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The Codex, Vol. 4: Free Women of Color

 Free Women of Color, Saint Domingue (St. Domingue, Haiti), late 18th cent., Nicolas Ponce, Recueil des vues des lieux principaux de la colonie Francaise de Saint-Domingue (Paris, 1791), fig. 25; from a painting by Agostino Brunias. (Copy in the John Carter Brown Library at Brown University), as shown on www.slaveryimages.org, compiled by Jerome Handler and Michael Tuite, and sponsored by the Virginia Foundation for the Humanities and the University of Virginia Library. (Click image for details)

Added a new volume to the Codex.  Volume 4’s focus is free women of African descent.

I dislike the current URL (http://freewomenofcolor.tumblr.com). It’s posed in a language that would have been incomprehensible then and is heavy with meaning now.  But something longer, something more like “Freedom, Race, Gender, Sex, and Bondage across the Atlantic African Diaspora” would have been impossible for visitors to understand and remember much less manage.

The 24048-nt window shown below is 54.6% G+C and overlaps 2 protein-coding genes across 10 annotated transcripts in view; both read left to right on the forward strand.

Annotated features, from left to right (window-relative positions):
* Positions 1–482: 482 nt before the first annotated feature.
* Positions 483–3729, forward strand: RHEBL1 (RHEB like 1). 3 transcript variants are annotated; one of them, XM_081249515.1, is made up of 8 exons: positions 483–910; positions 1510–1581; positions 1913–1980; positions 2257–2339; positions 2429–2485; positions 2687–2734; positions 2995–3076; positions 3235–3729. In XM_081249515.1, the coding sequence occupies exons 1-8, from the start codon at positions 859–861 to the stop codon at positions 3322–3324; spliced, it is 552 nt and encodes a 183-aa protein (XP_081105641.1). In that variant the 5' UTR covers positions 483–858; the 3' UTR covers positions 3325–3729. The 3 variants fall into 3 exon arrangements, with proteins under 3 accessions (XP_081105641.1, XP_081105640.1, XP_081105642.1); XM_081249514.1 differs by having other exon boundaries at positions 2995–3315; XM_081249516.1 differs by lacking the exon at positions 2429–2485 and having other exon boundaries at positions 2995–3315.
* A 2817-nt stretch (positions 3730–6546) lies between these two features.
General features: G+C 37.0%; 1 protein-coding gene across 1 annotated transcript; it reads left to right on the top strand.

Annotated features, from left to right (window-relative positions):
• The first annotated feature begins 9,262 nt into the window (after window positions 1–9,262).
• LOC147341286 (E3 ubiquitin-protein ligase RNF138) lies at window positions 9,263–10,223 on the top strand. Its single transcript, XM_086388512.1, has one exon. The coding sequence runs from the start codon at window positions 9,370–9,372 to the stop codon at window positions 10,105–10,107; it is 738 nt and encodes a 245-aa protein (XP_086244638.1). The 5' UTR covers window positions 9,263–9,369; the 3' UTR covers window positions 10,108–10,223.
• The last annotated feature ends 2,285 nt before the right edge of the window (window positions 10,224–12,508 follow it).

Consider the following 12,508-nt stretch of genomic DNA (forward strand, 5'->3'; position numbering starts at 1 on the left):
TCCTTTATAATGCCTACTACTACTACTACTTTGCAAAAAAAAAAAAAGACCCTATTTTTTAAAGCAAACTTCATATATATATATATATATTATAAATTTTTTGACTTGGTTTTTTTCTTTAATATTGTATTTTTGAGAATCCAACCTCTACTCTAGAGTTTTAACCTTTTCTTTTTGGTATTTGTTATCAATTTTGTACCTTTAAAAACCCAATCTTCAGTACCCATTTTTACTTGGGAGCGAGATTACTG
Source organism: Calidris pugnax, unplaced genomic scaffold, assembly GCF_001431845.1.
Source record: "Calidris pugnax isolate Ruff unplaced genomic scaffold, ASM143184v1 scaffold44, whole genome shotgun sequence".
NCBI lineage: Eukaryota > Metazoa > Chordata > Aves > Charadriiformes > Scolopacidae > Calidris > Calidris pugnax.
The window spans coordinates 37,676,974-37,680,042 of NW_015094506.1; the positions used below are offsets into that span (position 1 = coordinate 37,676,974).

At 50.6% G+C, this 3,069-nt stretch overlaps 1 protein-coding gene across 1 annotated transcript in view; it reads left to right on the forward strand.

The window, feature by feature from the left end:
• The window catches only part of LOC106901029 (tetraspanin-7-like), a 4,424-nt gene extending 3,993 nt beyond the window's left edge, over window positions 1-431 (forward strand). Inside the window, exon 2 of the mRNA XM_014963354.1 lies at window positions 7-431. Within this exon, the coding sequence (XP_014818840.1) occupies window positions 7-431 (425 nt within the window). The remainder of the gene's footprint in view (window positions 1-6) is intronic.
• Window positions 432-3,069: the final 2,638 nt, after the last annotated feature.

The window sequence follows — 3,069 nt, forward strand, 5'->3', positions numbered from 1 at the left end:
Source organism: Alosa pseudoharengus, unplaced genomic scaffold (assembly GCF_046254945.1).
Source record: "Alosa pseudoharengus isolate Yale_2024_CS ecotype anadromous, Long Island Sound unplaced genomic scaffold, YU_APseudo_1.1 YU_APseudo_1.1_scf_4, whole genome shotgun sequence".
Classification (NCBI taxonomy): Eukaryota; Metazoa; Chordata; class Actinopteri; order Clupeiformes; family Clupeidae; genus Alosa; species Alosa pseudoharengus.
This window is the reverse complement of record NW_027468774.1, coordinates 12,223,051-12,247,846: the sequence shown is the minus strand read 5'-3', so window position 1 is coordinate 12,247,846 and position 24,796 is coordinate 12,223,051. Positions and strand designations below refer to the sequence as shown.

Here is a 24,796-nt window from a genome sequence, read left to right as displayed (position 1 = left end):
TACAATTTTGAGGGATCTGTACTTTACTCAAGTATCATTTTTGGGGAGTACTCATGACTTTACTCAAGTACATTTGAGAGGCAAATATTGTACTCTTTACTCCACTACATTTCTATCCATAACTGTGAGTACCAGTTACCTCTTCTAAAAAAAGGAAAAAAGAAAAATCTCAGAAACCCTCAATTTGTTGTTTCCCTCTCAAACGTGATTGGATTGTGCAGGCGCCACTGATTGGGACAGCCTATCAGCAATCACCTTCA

My problem isn’t a limit of code but of utility.  URLs weren’t meant to be long and unwieldy.  Visitors, friends, and followers need something short and pithy.  We shrink URLs for a reason.

So I made the above part of the description.  And Twitter’s 140-limit is good training. I will come across a title that can capture everything I need in one quick burst.  Until then, like a “working title,” this is a working URL.  Until then, I’ll work on time traveling backwards against language and memory to a time when the phrase  “free woman of color” captured only the legalistic fantasies of colonial administrators because freedom wasn’t formed yet.  And then I’ll travel back further, into the primordial linguistics of chattel bondage.  I may lose an arm on the way back.

But this was important, something to think about when exploring the crossroads of black studies and digital production.  It may be good practice to learn that some things aren’t translatable or shrinkable.  And for the things that are, maybe we haven’t created the right language yet.

I’m also considering a Tumblr for these posts as a kind of project log.  Until then, I’m placing notes and any other developments under the category, “The Codex.”

 

Image Credit:  Free Women of Color, Saint Domingue (St. Domingue, Haiti), late 18th cent., Nicolas Ponce, Recueil des vues des lieux principaux de la colonie Francaise de Saint-Domingue (Paris, 1791), fig. 25; from a painting by Agostino Brunias. (Copy in the John Carter Brown Library at Brown University), as shown on www.slaveryimages.org, compiled by Jerome Handler and Michael Tuite, and sponsored by the Virginia Foundation for the Humanities and the University of Virginia Library. (Click image for details)